• At Home: A Short History of Private Life by Bill Bryson (9/10; finished 4/7/2012): Certainly this book was shorter than it would be if Bryson had set out to write a complete history of all the disparate elements that form private life, but I hesitate to call a 513-page book “short.” So yes, it was kind of longish and wandering, organized loosely around the structure of a house (the hall, the bedroom, the kitchen), and stuffed full of interesting trivia—definitely worth the wandering.
  • The Sound of a Wild Snail Eating by Elizabeth Tova Bailey (10/10; finished 6/6/2012): I rarely read memoirs. If I were to get into reading memoirs, I doubt reading memoirs about illness would be the first ones to appeal to me. This is a memoir about being ill that is wrapped in a nature study of snails, and with the snail definitely the focus of the work, I found it captivating. Unfortunately I can never seem to describe it in an enticing way.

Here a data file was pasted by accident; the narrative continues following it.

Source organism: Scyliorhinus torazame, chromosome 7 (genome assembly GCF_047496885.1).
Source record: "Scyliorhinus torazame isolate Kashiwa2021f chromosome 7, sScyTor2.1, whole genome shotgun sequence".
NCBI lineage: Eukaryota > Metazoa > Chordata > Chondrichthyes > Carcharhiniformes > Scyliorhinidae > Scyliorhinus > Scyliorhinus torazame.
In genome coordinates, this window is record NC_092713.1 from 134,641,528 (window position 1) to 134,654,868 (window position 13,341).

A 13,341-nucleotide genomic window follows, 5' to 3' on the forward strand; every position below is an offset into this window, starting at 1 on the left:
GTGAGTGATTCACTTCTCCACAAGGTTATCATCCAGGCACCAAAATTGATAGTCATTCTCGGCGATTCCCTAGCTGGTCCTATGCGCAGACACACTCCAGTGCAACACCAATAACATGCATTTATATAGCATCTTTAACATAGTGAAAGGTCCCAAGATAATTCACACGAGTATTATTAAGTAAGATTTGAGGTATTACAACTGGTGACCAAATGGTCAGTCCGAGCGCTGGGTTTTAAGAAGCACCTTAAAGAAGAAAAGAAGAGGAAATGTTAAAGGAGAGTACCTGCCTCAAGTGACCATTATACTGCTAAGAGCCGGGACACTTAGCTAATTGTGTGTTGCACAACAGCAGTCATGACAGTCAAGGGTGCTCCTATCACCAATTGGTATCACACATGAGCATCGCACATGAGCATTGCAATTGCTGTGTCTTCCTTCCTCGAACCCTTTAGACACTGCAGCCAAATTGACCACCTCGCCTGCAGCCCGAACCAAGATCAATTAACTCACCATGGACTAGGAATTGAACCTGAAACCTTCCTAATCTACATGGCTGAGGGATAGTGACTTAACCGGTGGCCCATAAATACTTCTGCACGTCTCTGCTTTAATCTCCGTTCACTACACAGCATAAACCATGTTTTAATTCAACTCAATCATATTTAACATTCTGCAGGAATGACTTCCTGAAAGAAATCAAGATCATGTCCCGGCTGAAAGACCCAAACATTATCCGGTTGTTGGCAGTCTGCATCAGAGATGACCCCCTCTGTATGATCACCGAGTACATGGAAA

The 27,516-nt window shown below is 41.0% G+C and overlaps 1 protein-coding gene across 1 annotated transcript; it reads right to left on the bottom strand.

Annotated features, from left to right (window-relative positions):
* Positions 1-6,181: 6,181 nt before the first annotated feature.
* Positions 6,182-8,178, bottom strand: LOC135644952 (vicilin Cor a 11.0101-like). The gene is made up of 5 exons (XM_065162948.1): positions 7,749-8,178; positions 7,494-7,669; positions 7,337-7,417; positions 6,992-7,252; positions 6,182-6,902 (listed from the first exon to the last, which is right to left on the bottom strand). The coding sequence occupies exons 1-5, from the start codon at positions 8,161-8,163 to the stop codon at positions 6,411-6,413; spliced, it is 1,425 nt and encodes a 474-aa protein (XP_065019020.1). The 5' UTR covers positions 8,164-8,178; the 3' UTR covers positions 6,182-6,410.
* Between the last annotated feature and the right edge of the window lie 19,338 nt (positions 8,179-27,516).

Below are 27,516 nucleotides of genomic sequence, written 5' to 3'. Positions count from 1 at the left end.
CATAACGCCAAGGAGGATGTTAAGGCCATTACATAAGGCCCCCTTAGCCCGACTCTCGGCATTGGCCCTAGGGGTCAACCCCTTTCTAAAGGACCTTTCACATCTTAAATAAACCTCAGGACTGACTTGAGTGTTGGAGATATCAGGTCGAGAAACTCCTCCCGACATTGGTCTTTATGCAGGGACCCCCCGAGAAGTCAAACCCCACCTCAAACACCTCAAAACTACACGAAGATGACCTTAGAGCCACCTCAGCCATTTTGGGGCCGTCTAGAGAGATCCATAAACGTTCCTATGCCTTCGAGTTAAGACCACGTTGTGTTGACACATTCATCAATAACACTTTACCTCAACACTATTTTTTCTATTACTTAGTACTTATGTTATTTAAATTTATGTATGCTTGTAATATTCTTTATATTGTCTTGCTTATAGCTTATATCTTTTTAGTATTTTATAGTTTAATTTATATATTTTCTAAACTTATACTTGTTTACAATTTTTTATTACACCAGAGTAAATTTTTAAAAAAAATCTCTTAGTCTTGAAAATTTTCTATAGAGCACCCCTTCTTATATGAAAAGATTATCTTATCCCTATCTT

• Guardian of the Dead by Karen Healey (10/10; finished 7/28/2012): A fantasy novel set in New Zealand which makes use of both Maori and European mythology. Yes, it’s got a teenage girl protagonist who tells the story in first person, as so many fantasies do nowadays. But I thought Ellie was believably flawed even with her magic, this isn’t a dystopian novel, and Healey makes the secondary characters distinctive and important to the story, so I figure it’s pretty darned original overall.

And since these three sort of go together, I am splitting them off from the rest.

  • The Republican Brain: The Science of Why They Deny Science—and Reality by Chris Mooney (10/10; finished 5/25/2012)